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Article

Comparative Study of Oscillating Surge Wave Energy Converter Performance: A Case Study for Southern Coasts of the Caspian Sea

1
School of Civil Engineering, College of Engineering, University of Tehran, Tehran 13145, Iran
2
School of Mechanical Engineering, Iran University of Science and Technology, Tehran 13114, Iran
3
Department of Astronautics, Electrical and Energy Engineering (DIAEE), Sapienza University of Rome, 00184 Rome, Italy
4
Center for Artificial Intelligence Research and Optimization, Torrens University Australia, Brisbane, QLD 4006, Australia
*
Author to whom correspondence should be addressed.
Academic Editors: Alfonso Chinnici, Mehdi Jafarian and Maurizio Troiano
Sustainability 2021, 13(19), 10932; https://doi.org/10.3390/su131910932
Received: 6 June 2021 / Revised: 13 July 2021 / Accepted: 25 August 2021 / Published: 1 October 2021
The search for renewable energy supplies for today’s global energy demand, particularly ocean wave energy for coastal areas, has become undeniably widespread in the last two decades. The Caspian Sea represents an immense opportunity for using ocean renewable energy, especially considering its long shoreline. In this study, the locations with maximum potential wave energy were chosen in the central, eastern, and western zones of the Caspian Sea’s southern coasts. Accordingly, the wave and bathymetric data were used as the input to calculate the oscillating surge wave energy converter’s flap geometric dimensions based on previous studies. Then, the geometric model was designed, and then the wave energy converters were modeled in the Wave Energy Converter Simulator (WEC-Sim) module in the MATLAB software. Furthermore, eight models in each sea state were simulated to find the best value of the PTO damping coefficient, which led to the highest capture factor. Finally, all the external forces on the WEC’s flap and the converter’s power output results were compared, taking into account the effects of the flap height on the total power output. It was found that Nowshahr port has more potential than the Anzali and Amirabad ports, as the converter’s absorbed power proved to be 16.7 kW/m (Capture factor = 63%) at this site. Consequently, by conducting a comparative analysis between the selected sites, the excitation, radiation damping, and power take-off forces were scrutinized. The results show that the highest applied forces to the converter’s flap occurred at Nowshahr port, followed by the Anzali and Amirabad ports, due to the directional characteristics of the waves at the central coasts of the Caspian Sea. View Full-Text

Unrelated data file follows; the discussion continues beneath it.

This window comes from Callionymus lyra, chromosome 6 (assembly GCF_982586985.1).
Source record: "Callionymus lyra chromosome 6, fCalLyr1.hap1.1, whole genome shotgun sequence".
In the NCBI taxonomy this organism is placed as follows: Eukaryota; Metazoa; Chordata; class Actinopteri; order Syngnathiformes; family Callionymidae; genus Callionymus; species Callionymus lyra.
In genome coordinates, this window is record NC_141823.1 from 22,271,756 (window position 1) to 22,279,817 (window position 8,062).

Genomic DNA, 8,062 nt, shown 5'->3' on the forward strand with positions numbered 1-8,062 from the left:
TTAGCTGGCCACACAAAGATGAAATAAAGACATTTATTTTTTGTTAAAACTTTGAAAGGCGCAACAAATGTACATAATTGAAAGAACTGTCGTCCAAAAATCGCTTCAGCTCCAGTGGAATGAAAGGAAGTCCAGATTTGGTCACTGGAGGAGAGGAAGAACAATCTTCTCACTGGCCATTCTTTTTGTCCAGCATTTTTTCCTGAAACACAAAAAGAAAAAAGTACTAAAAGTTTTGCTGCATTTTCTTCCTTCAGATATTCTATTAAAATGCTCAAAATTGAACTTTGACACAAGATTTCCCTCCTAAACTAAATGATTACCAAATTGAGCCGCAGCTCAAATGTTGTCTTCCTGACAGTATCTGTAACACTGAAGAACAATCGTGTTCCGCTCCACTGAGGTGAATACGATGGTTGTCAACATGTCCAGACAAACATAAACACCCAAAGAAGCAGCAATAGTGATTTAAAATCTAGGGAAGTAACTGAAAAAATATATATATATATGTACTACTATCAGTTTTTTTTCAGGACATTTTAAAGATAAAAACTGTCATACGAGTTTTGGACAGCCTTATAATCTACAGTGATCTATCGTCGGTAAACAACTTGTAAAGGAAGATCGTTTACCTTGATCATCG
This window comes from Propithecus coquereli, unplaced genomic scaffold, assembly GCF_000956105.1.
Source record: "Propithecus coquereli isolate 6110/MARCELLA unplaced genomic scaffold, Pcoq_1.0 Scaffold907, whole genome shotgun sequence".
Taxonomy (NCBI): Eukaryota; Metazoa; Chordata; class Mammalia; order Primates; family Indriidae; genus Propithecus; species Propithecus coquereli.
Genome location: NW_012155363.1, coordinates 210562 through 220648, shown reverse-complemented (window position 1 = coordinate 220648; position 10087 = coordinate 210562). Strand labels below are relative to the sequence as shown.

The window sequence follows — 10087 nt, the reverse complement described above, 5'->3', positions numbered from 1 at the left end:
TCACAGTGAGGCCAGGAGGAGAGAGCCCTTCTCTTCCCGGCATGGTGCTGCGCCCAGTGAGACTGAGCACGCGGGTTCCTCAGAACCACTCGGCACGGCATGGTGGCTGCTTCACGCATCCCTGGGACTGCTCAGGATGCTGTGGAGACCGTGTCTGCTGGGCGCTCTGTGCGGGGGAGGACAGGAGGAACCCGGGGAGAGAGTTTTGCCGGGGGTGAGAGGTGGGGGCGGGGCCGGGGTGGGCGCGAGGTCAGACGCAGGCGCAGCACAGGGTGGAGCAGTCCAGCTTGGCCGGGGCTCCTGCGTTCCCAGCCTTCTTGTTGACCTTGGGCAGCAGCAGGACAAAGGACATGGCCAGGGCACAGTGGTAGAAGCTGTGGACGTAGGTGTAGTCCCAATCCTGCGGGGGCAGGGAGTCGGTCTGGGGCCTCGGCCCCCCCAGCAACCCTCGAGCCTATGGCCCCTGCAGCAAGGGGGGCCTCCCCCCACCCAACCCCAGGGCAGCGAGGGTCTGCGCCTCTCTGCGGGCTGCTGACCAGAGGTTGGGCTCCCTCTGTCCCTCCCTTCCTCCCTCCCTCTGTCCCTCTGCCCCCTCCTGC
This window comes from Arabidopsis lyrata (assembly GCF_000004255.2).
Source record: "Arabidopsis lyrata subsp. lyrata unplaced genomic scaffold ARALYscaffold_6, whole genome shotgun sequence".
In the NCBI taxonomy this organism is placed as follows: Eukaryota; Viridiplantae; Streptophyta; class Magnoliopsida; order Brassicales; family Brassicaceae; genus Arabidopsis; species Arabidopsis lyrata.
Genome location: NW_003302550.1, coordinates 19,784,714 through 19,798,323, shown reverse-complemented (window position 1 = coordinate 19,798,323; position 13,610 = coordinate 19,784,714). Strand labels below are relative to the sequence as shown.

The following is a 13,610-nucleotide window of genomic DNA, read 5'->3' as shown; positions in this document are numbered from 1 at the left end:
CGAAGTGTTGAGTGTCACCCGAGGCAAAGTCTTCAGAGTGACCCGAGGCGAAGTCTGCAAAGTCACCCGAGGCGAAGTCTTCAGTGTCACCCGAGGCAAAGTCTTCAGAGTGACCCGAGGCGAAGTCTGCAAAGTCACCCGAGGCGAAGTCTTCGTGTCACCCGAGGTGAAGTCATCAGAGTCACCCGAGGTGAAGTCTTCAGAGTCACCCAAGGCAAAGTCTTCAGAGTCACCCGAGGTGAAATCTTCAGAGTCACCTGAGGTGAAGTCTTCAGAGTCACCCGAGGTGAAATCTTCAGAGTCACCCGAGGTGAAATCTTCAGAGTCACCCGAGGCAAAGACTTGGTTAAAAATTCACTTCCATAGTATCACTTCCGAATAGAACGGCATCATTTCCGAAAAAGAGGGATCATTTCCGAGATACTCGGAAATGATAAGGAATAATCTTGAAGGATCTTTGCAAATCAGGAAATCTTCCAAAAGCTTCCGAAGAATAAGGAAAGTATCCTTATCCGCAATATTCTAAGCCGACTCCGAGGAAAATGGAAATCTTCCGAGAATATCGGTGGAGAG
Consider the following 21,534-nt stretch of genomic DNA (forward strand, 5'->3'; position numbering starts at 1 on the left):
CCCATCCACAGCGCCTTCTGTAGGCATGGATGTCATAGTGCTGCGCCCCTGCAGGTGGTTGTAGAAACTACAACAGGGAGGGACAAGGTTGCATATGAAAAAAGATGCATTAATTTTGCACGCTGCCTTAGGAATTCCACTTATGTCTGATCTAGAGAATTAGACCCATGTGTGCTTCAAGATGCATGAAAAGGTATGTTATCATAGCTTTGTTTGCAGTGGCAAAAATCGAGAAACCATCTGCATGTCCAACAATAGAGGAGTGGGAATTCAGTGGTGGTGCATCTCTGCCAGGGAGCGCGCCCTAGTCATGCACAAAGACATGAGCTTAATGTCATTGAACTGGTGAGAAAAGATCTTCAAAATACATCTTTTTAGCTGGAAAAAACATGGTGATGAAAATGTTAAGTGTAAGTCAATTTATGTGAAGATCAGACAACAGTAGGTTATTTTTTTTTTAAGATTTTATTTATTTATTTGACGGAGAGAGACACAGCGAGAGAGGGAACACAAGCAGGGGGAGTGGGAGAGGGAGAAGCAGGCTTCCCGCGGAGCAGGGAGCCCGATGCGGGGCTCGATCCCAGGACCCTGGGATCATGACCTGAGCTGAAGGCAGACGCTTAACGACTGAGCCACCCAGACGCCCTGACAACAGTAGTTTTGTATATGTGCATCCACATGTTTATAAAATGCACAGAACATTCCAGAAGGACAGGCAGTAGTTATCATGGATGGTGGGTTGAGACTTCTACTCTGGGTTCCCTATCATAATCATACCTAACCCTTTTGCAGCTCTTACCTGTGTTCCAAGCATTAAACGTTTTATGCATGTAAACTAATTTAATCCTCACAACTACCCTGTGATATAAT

Keywords: wave energy conversion; wave models; Caspian Sea; WEC-Sim; OSWEC wave energy conversion; wave models; Caspian Sea; WEC-Sim; OSWEC
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MDPI and ACS Style

Amini, E.; Asadi, R.; Golbaz, D.; Nasiri, M.; Naeeni, S.T.O.; Majidi Nezhad, M.; Piras, G.; Neshat, M. Comparative Study of Oscillating Surge Wave Energy Converter Performance: A Case Study for Southern Coasts of the Caspian Sea. Sustainability 2021, 13, 10932. https://doi.org/10.3390/su131910932

AMA Style

Amini E, Asadi R, Golbaz D, Nasiri M, Naeeni STO, Majidi Nezhad M, Piras G, Neshat M. Comparative Study of Oscillating Surge Wave Energy Converter Performance: A Case Study for Southern Coasts of the Caspian Sea. Sustainability. 2021; 13(19):10932. https://doi.org/10.3390/su131910932

Chicago/Turabian Style

Amini, Erfan, Rojin Asadi, Danial Golbaz, Mahdieh Nasiri, Seyed T.O. Naeeni, Meysam Majidi Nezhad, Giuseppe Piras, and Mehdi Neshat. 2021. "Comparative Study of Oscillating Surge Wave Energy Converter Performance: A Case Study for Southern Coasts of the Caspian Sea" Sustainability 13, no. 19: 10932. https://doi.org/10.3390/su131910932

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